East Hampton Airport
Following the issuance of a temporary restraining order by a New York State Supreme Court judge, East Hampton Airport will remain operational and publicly accessible for the near future.

Court Thwarts East Hampton's Attempt To Close Airport

The latest in an ongoing Long Island aviation saga.

Following an 11th-hour stay, East Hampton Airport (KHTO) on New York’s Long Island will remain open. New York State Supreme Court judge Paul J. Baisley Jr. issued a temporary restraining order (TRO) against the town of East Hampton following hearings on the subject.

That move placed a pause on the town's plan to shut the airport down just before noon on May 17 and reopen it again on May 19 as private East Hampton Town Airport, complete with a new designator (KJPX). The TRO enjoins the town “from deactivating or closing the airport on May 17, 2022, or any date thereafter pending a determination on petitioner’s motion for a preliminary injunction.”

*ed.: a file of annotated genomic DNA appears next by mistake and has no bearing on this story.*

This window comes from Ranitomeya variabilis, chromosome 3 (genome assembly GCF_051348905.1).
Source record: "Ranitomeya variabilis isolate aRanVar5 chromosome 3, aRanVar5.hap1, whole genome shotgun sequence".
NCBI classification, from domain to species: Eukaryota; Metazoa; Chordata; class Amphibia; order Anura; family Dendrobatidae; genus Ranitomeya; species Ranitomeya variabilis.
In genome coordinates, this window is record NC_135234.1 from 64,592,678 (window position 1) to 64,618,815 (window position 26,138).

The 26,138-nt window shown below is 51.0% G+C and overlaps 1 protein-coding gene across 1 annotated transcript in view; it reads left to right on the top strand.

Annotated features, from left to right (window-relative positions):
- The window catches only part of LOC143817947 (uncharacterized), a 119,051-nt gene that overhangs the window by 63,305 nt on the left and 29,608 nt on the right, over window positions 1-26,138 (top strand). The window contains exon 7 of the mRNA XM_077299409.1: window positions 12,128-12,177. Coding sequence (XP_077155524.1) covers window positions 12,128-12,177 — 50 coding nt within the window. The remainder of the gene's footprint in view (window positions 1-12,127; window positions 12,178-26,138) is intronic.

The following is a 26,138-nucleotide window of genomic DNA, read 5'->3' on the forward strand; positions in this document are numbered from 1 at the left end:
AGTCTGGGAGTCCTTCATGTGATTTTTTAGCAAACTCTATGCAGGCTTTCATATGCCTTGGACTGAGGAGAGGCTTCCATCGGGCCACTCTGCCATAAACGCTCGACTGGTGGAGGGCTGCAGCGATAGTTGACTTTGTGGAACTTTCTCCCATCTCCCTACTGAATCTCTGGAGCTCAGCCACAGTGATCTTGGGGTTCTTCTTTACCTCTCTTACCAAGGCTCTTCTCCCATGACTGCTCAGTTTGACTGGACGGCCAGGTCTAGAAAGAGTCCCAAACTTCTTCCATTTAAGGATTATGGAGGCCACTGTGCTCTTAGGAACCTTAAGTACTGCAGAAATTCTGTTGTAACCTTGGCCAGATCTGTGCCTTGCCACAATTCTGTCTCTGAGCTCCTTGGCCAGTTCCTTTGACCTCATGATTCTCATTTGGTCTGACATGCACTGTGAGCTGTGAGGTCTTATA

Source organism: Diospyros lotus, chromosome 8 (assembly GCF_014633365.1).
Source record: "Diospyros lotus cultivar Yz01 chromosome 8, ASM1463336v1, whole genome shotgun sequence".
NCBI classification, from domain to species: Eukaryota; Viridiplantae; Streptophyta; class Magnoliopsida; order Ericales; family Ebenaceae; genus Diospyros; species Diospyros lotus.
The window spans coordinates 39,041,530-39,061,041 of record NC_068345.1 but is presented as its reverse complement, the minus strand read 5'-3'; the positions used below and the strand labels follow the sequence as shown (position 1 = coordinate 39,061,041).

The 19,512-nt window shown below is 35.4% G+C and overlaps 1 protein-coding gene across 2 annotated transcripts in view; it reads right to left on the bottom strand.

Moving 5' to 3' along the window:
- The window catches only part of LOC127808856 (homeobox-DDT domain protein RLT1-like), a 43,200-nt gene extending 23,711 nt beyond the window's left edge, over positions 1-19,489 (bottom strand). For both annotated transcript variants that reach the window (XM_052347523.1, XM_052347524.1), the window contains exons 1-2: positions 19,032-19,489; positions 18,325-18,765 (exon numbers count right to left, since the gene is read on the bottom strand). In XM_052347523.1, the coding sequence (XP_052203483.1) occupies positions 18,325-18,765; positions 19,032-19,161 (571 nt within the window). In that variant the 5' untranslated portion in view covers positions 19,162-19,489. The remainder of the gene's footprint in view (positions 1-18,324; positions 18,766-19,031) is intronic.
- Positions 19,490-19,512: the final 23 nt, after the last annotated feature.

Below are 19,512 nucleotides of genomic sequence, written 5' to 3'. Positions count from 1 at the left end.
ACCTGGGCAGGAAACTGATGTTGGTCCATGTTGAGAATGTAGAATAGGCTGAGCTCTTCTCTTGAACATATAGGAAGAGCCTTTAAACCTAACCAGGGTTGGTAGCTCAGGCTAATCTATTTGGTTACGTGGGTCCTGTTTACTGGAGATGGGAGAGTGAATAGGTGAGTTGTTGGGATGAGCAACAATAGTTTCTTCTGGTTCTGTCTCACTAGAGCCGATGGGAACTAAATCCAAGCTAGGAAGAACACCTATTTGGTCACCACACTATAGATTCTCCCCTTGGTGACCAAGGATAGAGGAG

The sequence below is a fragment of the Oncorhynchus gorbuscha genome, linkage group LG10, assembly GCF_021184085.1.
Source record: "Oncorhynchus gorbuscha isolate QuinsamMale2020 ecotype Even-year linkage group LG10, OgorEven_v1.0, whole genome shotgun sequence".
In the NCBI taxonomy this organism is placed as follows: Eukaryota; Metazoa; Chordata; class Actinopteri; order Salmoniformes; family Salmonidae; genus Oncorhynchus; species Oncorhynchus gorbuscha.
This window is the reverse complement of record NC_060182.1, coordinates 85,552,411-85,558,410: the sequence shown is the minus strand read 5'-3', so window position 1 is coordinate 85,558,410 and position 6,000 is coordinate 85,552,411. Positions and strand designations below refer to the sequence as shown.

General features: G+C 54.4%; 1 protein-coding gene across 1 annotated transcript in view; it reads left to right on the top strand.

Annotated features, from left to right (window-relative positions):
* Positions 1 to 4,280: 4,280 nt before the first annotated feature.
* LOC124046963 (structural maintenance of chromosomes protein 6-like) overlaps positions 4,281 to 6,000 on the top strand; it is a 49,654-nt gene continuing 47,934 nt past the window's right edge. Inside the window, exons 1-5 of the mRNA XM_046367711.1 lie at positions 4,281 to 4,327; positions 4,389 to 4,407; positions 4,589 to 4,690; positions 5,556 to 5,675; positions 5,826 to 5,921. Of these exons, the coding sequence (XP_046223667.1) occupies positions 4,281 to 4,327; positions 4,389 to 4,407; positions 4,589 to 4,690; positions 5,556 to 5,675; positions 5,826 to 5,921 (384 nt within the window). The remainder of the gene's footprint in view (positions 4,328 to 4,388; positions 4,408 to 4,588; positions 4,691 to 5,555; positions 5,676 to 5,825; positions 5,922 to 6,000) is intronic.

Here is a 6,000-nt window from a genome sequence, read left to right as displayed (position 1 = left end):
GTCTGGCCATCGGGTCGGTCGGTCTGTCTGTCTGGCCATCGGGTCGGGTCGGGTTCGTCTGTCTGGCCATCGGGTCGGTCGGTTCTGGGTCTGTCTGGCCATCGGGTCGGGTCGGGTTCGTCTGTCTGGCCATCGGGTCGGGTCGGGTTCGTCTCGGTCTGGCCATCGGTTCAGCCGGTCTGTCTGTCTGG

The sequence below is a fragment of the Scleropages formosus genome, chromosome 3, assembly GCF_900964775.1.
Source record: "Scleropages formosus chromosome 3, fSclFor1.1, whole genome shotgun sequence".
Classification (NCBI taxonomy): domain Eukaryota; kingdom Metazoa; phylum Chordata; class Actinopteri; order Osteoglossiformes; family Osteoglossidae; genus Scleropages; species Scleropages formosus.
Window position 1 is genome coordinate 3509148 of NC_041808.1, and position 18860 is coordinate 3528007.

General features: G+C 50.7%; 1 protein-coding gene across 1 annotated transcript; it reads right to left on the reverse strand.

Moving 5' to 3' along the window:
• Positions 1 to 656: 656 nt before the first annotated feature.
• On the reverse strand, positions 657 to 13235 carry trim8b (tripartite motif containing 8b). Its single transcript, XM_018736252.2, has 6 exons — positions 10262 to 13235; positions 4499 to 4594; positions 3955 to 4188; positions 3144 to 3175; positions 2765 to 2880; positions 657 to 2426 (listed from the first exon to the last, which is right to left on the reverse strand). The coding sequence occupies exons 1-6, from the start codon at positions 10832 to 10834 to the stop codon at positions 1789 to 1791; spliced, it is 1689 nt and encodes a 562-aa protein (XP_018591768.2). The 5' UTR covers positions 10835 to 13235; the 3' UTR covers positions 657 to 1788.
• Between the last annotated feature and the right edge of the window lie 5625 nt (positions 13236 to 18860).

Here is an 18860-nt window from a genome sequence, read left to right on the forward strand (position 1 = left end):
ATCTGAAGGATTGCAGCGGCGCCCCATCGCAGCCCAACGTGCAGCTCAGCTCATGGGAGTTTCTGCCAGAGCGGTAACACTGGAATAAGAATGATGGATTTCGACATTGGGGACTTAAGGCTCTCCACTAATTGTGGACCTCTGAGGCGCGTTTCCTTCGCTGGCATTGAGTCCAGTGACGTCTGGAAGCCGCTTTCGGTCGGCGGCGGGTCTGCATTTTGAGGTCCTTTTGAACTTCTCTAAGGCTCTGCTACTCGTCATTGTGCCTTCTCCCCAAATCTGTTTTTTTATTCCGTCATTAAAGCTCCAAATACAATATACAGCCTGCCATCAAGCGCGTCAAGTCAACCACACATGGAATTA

In a separate action, the National Business Aviation Association (NBAA) recently joined with several other stakeholders to issue legal challenges in federal court opposing the move. In a May 17 hearing in the U.S. District Court for the Eastern District of New York, judge Joanna Seybert noted the case before her is still under consideration and that she will monitor the action in the state court, reserving the right to impose her own TRO should the state court’s restriction be removed in the future.

The ruling by the state's supreme court will keep KHTO in operation at least until May 26, when another hearing would possibly be scheduled.

Alex Gertsen, the NBAA’s director of airports and ground infrastructure, noted that the organization’s protest hinges on the provisions set forth in the Airport Noise and Capacity Act of 1990 (ANCA), which apply to all publicly owned airports. That measure was most recently legally contested in 2016 in a case also involving the town of East Hampton.

KHTO is a publicly owned, public-use airport and after its proposed conversion it would be a publicly owned, private-use airport. While KHTO’s FAA grant assurances expired in September, the NBAA argues that under the law as a publicly owned airport, it would still be bound by the ANCA regulations. Gertsen told BJT that the restrictions the town intends to impose are strikingly similar to the ones it unsuccessfully lobbied for six years ago.